My life and yours will be ended by a rock. Not just our lives either. A rock puts an end to human history. Last month, it was a faux news article stuck to the break room fridge by that joker Nelson. Today it’s a fact, an ugly sooty little fact that feels like a piece of popcorn stuck between my teeth. I worry and pick at it, but nothing I do budges it. Frustration, helplessness, everyone at the observatory ate these for every meal for a month.
Yesterday, the president informed the world of its fate. An asteroid the size of Australia was on its way, and no rushed nuclear solution had been launched. For two weeks, the rest of the nuclear club opposed the launch of any American vehicle carrying nuclear weapons. By the time we’d thrown enough charts at the politicians, it was too late.
The president’s speech was the best of his career, and as usual, people listened and took…some kind of hope from his words. There was panic, but not to the scale anyone expected. Maybe they realized the government could have chosen to remain silent, and let our nation pass away in the night, continent spinning off into the darkness with all the rest. Instead, he trusted us to do what should be done on the eve of apocalypse. Pray. Forgive. Make love.
Last night after the speech, my family collapsed onto the den rug to huddle together. The kids were old enough to accept the fact, but not the reality. They’d cried harder when I grounded them from TV for a month. Clair had known since I had, though every day she’d expected some intervention. Even that night, she didn’t lose it completely like I did. She lay in bed behind me now, a crumpled snowdrift of kleenex tumbling off the sheets.
I couldn’t see the rock now. It would hit on the other side of the world. Yesterday you could see it without a telescope. I was glad I couldn’t see, glad it wasn’t hanging in my sky, an obnoxious obviousness.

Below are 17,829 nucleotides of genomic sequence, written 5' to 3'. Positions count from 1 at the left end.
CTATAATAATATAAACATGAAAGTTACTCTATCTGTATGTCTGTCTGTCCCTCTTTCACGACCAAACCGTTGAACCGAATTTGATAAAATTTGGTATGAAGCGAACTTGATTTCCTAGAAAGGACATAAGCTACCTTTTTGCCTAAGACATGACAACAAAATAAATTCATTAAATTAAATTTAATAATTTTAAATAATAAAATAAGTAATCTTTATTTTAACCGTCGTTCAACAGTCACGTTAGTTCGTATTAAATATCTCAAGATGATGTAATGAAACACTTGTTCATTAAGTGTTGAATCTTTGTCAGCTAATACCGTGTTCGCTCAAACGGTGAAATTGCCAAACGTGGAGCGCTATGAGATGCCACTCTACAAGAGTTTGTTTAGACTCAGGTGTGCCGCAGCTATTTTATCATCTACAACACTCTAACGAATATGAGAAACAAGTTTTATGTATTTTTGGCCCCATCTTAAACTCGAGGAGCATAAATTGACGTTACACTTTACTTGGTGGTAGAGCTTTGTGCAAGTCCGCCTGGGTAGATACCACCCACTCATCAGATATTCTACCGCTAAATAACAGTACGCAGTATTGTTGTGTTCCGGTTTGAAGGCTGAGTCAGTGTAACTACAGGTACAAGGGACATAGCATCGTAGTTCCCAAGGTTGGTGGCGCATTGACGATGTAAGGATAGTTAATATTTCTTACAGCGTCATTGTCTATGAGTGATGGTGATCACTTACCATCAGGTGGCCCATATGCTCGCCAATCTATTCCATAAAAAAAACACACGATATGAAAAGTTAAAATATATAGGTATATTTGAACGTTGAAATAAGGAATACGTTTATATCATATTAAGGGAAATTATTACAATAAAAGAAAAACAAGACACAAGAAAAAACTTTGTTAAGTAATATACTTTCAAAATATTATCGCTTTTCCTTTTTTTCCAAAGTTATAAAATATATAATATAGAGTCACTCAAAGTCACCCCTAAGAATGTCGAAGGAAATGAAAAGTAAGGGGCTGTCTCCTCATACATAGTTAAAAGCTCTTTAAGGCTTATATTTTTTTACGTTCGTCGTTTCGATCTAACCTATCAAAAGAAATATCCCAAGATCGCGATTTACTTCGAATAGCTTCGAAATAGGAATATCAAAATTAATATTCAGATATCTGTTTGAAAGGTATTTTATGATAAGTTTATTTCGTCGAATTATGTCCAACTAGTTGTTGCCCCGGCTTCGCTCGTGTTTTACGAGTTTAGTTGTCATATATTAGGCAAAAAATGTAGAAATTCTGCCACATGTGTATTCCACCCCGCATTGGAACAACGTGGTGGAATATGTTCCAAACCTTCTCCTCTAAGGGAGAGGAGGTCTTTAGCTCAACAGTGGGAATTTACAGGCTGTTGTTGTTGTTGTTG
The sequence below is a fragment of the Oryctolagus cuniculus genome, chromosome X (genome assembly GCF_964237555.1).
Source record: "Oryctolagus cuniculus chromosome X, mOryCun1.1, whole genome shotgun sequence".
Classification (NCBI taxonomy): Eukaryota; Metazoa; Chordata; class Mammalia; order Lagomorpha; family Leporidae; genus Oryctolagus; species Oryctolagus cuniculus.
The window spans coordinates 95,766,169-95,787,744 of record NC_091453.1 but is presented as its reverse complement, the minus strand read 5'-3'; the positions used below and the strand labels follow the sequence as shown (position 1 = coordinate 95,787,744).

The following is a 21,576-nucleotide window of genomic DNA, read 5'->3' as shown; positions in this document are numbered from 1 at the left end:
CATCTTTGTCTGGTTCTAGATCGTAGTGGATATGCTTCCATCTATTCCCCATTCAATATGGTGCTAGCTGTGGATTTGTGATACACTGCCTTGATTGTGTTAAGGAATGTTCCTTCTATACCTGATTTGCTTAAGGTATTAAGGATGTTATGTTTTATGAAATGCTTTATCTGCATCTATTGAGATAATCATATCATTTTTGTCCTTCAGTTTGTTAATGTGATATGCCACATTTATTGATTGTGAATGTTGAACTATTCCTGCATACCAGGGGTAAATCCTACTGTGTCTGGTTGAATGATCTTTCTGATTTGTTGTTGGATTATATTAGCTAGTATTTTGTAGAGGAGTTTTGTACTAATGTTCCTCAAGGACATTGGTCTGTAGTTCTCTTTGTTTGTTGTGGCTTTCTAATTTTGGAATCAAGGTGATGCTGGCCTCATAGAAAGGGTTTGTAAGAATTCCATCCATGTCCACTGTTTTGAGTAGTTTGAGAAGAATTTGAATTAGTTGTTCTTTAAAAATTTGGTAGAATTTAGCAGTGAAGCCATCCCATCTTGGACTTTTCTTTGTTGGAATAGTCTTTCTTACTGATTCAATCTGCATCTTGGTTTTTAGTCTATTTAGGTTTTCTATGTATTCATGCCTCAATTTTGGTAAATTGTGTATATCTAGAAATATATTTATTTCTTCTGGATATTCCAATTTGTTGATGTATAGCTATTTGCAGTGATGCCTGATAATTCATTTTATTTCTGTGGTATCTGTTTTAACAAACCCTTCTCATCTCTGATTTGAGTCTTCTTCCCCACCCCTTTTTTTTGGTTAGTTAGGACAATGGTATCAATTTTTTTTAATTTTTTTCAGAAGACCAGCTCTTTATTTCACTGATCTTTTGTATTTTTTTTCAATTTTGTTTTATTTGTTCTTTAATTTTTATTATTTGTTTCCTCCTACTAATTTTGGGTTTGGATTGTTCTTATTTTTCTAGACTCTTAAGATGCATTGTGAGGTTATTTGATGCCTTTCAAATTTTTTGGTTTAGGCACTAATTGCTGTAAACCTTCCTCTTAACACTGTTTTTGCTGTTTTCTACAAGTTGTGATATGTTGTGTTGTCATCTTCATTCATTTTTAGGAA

“The universe doesn’t keep score, and we are not waiting for points to be tallied as this round ends. We are a beautiful creation, painfully beautiful…and nothing but our eternal opponent could bring us together like this. For the first time we can see that we are a family, and together as a family, we are moving on to the next step.” God, he had a way with words. Belief shone from him; belief in his message and belief in us.
Music started up somewhere down the block. In the movie it would be a grand soaring orchestral number, raising goose flesh on your arms. Instead, it was “I Ran” by A Flock of Seagulls. It made me angry, that my last moments would be demeaned by this music. When I thought about protesting, the anger fell straight out through my feet. How silly could I be? In a way, the song was thumbing its nose at the universe. It wasn’t a dirge; it was just life, common and anchoring.
When I’d convinced myself I had no good reason for watching the sky, I slid back into bed and spooned up against Clair. She slept, arms curled around the kids, our big dumb dane stretched across the foot of the bed.
How many things would come through with us, to this ‘next step?’ Would religion weather the transition? Would wrong and right? My brain just wouldn’t shut up. Fantasizing about what was to come wasn’t helping. Nothing could help. I might as we—